W3C home > Mailing lists > Public > www-validator@w3.org > February 2005

Re: Errors

From: Jukka K. Korpela <jkorpela@cs.tut.fi>
Date: Sun, 27 Feb 2005 09:58:10 +0200 (EET)
To: Helyn Davenport <helyn@pixiport.com>
Cc: www-validator@w3.org
Message-ID: <Pine.GSO.4.58.0502270941370.26308@korppi.cs.tut.fi>

On Sat, 26 Feb 2005, Helyn Davenport wrote:

> I ran your test on my site www.pixiport.com page I have errors but do not
> understand what to do.

The basic problem is that the DOCTYPE declaration at the start of the page
claims that the markup used is HTML 3.2, which is the old specification
that was superseded by HTML 4.0 (and later HTML 4.01) long ago.

If you first try to validate the document so that the DOCTYPE has been
replaced by
<!DOCTYPE HTML SYSTEM "http://www.cs.tut.fi/~jkorpela/html/tagsoup.dtd">
(which is a homebrew "tag soup HTML" or "HTML at large" syntax
description, see http://www.cs.tut.fi/~jkorpela/html/own-dtd.html )
using the http://www.htmlhelp.com/tools/validator/ service - since
the W3C markup validator has some builtin limitations - you will get
two messages about apparently unintentional markup errors: there's
an ALT attribute in an A element (where it is not allowed and does not do
any good since no browser recognizes it - use the TITLE attribute instead)
and there is a missing ALT attribute in one IMG element.

After fixing those, you might proceed to using a HTML 4.01 Transitional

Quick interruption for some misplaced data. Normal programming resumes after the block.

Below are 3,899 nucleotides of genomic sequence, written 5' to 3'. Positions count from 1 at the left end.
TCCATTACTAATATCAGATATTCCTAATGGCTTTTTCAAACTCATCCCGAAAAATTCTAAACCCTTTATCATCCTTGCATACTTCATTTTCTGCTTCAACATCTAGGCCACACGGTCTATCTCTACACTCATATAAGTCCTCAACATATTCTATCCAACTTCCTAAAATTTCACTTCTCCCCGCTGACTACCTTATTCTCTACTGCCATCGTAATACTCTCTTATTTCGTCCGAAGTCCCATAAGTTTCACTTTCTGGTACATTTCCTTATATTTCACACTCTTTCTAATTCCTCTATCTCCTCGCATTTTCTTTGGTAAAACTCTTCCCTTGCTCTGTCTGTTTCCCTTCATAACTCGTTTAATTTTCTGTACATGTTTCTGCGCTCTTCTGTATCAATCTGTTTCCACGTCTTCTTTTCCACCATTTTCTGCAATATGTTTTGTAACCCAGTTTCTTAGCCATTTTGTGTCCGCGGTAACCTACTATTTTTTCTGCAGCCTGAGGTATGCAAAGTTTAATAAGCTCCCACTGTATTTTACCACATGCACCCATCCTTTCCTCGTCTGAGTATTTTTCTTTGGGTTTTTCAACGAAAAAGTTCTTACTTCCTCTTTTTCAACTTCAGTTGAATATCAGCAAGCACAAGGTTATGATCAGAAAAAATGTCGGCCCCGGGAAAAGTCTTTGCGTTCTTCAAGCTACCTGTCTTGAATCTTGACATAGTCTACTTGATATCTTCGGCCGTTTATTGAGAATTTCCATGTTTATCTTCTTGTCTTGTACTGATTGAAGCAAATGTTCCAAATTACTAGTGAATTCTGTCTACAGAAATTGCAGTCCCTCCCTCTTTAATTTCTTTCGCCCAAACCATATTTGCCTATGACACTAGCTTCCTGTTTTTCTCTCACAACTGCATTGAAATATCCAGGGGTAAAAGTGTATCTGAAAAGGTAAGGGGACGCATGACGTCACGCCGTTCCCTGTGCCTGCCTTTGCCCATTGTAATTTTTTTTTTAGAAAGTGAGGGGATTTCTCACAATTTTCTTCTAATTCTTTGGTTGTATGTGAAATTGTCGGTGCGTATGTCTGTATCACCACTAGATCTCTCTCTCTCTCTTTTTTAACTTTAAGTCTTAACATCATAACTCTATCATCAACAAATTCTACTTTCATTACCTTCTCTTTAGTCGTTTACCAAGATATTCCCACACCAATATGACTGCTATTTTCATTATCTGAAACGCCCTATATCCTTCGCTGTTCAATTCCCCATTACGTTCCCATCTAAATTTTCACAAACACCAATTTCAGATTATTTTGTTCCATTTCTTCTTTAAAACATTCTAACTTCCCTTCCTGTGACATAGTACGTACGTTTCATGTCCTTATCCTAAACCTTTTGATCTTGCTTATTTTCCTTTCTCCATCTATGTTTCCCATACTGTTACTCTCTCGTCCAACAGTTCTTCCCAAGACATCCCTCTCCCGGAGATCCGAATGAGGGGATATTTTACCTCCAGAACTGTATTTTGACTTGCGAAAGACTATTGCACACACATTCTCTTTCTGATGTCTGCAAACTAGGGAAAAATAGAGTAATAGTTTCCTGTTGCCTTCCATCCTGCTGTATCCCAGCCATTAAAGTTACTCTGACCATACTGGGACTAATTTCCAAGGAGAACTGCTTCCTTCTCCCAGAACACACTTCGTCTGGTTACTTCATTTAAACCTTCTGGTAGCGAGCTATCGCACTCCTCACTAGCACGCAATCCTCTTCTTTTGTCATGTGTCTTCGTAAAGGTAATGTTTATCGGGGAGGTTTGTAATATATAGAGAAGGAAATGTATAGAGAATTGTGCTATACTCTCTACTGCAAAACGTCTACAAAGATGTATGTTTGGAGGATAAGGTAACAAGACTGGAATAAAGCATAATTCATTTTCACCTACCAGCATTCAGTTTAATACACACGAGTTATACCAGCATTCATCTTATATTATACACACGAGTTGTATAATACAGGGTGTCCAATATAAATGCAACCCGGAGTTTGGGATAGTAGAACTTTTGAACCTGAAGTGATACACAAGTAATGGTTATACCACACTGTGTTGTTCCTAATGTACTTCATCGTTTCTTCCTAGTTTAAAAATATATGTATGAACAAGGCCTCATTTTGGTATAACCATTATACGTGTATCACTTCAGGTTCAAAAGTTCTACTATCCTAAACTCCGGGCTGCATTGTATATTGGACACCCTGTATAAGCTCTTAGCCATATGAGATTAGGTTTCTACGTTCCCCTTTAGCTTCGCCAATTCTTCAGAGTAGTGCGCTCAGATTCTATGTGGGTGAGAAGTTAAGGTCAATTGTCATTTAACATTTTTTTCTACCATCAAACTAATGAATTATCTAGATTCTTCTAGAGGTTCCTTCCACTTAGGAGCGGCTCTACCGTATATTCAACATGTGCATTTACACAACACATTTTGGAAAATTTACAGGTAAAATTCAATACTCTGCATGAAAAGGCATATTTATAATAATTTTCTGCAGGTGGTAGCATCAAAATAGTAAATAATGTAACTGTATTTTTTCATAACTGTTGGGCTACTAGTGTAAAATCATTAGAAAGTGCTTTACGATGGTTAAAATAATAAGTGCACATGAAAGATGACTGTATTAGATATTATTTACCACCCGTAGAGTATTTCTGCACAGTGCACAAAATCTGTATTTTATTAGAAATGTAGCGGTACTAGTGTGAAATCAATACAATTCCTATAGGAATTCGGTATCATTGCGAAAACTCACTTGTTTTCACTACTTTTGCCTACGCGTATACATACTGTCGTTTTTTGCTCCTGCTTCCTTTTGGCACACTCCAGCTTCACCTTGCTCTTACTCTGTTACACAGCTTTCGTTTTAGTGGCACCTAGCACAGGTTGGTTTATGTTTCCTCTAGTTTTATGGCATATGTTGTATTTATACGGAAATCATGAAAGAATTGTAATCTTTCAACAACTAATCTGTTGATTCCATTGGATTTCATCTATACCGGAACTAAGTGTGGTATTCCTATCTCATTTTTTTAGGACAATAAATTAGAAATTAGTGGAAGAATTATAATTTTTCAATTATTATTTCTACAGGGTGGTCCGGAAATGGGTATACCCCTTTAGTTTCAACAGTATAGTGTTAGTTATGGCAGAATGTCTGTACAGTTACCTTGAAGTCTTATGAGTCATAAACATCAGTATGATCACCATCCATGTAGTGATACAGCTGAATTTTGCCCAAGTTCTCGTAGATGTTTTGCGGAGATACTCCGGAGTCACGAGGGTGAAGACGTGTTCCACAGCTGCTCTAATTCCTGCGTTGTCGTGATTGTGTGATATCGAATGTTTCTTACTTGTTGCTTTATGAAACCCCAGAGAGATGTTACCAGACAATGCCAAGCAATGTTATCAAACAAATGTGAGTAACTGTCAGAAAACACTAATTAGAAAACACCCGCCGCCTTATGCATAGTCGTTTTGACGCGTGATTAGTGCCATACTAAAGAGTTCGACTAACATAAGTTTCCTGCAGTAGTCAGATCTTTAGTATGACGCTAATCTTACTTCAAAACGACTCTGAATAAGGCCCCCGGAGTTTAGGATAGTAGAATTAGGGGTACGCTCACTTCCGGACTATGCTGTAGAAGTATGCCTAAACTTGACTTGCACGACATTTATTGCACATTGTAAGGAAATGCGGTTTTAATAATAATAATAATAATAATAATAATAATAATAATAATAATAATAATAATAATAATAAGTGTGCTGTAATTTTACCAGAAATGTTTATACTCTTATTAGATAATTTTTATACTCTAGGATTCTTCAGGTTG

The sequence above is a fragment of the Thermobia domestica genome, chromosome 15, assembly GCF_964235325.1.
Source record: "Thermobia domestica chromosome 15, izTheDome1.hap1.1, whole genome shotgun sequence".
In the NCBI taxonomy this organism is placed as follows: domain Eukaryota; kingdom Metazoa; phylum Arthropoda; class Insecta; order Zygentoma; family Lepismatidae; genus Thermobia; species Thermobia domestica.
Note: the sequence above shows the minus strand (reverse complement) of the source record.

DOCTYPE (and now you can use the W3C validator) to see how the markup used
deviates from the published specification. It's a matter of nonstandard
browser-dependent attributes. What you do with them is your choice; the
validator can only compare the markup with a document type definition
and report the mismatches. In practice, you could replace the attributes
by the use of a style sheet relatively easily (though with the implication
that in some currently rare old browsers the page won't look exactly as
now, since they don't have good enough style sheet support). Regarding the
nonstandard attributes in <body> for example, you could use
body { margin: 0; padding: 0; }
in CSS, but for additional notes see

Next you might proceed to a HTML 4.01 Strict DOCTYPE. There you would find
some presentational attributes that have been removed from the Strict
version. It seems to me that it would be relatively easy to replace them
by style sheet rules as well. (The toughest part would probably be the
align="center" attribute in a <table> element; regarding that, see
http://theodorakis.net/tablecentertest.html ) On the other hand,
moving from Transitional to Strict is largely a matter of principle,
rather than something that has immediate practical benefits.

Jukka "Yucca" Korpela, http://www.cs.tut.fi/~jkorpela/
Received on Sunday, 27 February 2005 07:58:42 UTC

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